In researching yesterday's post, about the pay scale for journalists at the Robinson-Blackmore (R-B) chain of community newspapers, I contacted another veteran of that company for comment.
Craig Welsh worked at the Clarenville Packet, starting in 1998, and then moved, in 2001, to The Express in St. John's. He left The Express in 2005 to move to Iqaluit, Nunavut, where he works in public relations and writes the popular Townie Bastard blog.
Craig agreed to send me, via email, some comments that I could use for attribution. What he provided was forthright and comprehensive. In fact, the only way to do it justice is to reproduce his entire note in full. Here is Craig Welsh's blunt recollections of life with R-B, Optipress and Transcontinental.
I know it's perhaps tacky to talk about how much money people make, but I think if the general public had an idea just how poor print reporters can be paid, it might make them appreciate a bit better the amount of work we do (or did, in my case) for the salary and hours.
First of all, starting community newspaper reporters making crap money. Always have, probably always will. I heard horror stories of prairie papers requiring reporters to have their own car and camera equipment and paying them $14,000/yr. This was as recent as 2003.
The feeling has always been among many editors, I think, that they're not going to stick around anyway, no matter how much we pay them, so why bother. They're here for the experience and clips, so we'll pay them crap. It's short-sighted, but that's the way it works.
How much was I making at the Packet in '98? Starting salary was $18,200. Mercifully I didn't have to provide my own camera equipment and the paper had a van I could use. Otherwise I couldn't do the job. Because of its proximity to the refinery and Bull Arm, Clarenville at that time was actually expensive to live in. When I left in '01 I was making just over $20,000. There were some performance bonuses involved based on the paper's performance as well. Oddly, those bonuses started to evaporate when the paper routinely exceeded expectations. The bar was set so high that it was impossible to get a bonus.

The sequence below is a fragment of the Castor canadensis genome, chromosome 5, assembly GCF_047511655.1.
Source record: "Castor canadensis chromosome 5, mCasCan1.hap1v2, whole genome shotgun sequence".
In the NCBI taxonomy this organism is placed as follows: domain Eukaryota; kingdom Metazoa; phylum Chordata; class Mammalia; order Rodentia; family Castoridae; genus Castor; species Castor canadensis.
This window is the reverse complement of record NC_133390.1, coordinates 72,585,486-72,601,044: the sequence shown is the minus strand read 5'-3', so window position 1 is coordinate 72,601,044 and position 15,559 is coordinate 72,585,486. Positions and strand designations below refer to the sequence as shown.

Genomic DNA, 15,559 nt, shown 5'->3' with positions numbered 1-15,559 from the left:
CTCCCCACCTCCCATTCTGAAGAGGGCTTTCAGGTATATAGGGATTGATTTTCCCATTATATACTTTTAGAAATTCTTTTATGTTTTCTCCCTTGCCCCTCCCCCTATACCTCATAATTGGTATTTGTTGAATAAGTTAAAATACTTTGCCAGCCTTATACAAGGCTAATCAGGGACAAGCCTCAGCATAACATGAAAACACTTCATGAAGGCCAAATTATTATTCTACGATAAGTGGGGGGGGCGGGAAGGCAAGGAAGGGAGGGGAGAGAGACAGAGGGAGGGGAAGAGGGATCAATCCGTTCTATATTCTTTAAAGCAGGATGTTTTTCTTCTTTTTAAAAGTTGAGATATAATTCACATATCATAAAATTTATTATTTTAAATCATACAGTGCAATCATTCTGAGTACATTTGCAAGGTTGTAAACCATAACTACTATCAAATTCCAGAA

I should mention that Barbara Dean Simmons, who was my editor, fought ferociously to get me raises and a job title bump. The problem was upper management, who didn't want to pay me (or anyone else) more. I got the job bump to associate editor while at the Packet, but it was more for it to look good on a resume and as a sign of respect for the work I was doing at the paper. There was no salary increase that went with it.
The Express lured me in with more money, which was around $25,000 a year when I started in '01. Plus, I'm a townie and wanted to be closer to friends and family. When I left in '05 I was making around $28,000.
Did the Express get preferential treatment? Possibly. Lord knows you didn't have to press hard to get an editor from the rural papers to complain about the Express. (I think there was one memorable occasion around '00 when staff with the Express got bonuses because they didn't lose as much money as they were supposed to that quarter. Other papers that made money got nothing. You can imagine how that went over.) But the Express was considered the Flagship. It had the highest readership and the largest profile. So yeah, it probably did get preferential treatment. Then again, I know some papers liked to just be left alone and be allowed to do their own thing with as little interference from head office as possible.